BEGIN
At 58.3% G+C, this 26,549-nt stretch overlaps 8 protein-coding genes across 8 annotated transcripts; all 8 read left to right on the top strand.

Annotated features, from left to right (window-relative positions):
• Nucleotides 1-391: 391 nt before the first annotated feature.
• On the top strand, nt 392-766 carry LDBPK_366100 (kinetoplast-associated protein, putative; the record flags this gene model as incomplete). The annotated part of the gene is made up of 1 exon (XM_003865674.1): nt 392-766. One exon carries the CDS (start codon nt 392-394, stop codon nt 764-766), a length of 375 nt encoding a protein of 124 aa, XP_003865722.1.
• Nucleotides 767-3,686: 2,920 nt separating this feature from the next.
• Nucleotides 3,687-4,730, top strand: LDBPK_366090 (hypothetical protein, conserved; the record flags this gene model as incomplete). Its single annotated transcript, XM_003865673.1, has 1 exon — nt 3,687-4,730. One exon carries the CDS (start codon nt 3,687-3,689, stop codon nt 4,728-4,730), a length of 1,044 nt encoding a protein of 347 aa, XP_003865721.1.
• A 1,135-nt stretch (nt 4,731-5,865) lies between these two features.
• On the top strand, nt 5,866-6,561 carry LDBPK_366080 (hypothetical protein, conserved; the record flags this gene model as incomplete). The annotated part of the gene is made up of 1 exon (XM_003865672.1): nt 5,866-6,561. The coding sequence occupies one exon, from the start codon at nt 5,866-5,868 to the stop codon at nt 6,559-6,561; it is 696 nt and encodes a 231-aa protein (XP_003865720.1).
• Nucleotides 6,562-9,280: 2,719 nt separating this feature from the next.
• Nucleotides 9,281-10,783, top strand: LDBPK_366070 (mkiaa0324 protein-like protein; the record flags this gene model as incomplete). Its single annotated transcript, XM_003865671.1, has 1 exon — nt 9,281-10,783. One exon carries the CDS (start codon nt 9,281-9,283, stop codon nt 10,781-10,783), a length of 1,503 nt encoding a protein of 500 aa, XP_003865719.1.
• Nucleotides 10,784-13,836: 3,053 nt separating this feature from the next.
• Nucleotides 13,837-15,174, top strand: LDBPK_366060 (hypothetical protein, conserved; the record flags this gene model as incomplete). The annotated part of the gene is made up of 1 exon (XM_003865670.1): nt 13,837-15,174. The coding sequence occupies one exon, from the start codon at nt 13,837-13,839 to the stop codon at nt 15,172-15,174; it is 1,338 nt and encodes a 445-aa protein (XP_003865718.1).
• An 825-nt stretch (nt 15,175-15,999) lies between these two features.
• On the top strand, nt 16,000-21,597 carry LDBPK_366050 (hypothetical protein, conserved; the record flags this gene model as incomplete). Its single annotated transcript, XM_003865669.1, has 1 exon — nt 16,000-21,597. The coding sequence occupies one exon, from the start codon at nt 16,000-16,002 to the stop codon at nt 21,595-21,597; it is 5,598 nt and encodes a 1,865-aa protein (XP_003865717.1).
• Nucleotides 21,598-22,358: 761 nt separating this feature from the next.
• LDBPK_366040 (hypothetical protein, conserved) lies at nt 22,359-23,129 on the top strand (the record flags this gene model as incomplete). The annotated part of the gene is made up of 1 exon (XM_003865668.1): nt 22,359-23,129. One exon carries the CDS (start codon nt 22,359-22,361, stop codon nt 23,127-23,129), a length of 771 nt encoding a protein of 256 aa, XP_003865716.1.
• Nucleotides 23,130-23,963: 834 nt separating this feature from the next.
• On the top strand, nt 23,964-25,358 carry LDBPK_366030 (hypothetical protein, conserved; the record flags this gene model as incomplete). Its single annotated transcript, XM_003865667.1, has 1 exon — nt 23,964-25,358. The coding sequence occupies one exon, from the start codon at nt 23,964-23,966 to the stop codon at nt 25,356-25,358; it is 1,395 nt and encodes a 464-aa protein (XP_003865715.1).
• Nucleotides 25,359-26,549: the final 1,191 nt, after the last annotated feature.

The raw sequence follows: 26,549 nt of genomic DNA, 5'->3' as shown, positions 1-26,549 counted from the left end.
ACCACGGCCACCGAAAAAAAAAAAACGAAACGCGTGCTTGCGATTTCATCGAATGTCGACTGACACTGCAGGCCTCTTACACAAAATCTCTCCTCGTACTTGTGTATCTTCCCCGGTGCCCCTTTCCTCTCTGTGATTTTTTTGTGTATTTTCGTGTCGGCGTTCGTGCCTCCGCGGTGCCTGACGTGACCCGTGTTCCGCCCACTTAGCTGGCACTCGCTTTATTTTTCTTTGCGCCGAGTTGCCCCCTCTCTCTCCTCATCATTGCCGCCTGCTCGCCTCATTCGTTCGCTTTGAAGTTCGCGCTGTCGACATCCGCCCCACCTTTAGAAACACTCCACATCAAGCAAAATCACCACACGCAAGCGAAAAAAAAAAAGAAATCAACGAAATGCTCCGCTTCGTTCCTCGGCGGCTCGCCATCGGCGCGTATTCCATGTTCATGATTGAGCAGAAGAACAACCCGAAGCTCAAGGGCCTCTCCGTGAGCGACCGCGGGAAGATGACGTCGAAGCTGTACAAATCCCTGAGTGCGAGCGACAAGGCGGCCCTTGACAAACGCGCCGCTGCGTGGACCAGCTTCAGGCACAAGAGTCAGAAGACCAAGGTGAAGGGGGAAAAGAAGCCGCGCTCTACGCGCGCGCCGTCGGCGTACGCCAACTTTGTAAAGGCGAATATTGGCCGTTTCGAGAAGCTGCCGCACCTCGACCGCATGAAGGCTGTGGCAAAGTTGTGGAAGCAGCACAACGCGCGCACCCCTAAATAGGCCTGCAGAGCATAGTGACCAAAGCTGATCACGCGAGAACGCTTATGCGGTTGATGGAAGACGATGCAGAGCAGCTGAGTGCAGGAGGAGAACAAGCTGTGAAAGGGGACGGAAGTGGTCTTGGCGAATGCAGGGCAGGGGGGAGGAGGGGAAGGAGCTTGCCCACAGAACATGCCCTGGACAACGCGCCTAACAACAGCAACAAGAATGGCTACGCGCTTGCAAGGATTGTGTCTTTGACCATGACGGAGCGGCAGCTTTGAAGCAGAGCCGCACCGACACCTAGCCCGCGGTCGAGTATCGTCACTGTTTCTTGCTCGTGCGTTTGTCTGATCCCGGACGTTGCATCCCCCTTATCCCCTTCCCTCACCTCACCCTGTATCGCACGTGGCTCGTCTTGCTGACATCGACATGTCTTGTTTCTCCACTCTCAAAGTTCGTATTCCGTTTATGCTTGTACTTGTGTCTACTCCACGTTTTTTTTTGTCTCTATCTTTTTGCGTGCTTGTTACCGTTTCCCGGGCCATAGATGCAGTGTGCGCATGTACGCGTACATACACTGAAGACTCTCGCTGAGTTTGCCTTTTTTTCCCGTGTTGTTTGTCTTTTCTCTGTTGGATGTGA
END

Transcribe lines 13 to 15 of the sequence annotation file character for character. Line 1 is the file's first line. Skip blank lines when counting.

• An 825-nt stretch (nt 15,175-15,999) lies between these two features.
• On the top strand, nt 16,000-21,597 carry LDBPK_366050 (hypothetical protein, conserved; the record flags this gene model as incomplete). Its single annotated transcript, XM_003865669.1, has 1 exon — nt 16,000-21,597. The coding sequence occupies one exon, from the start codon at nt 16,000-16,002 to the stop codon at nt 21,595-21,597; it is 5,598 nt and encodes a 1,865-aa protein (XP_003865717.1).
• Nucleotides 21,598-22,358: 761 nt separating this feature from the next.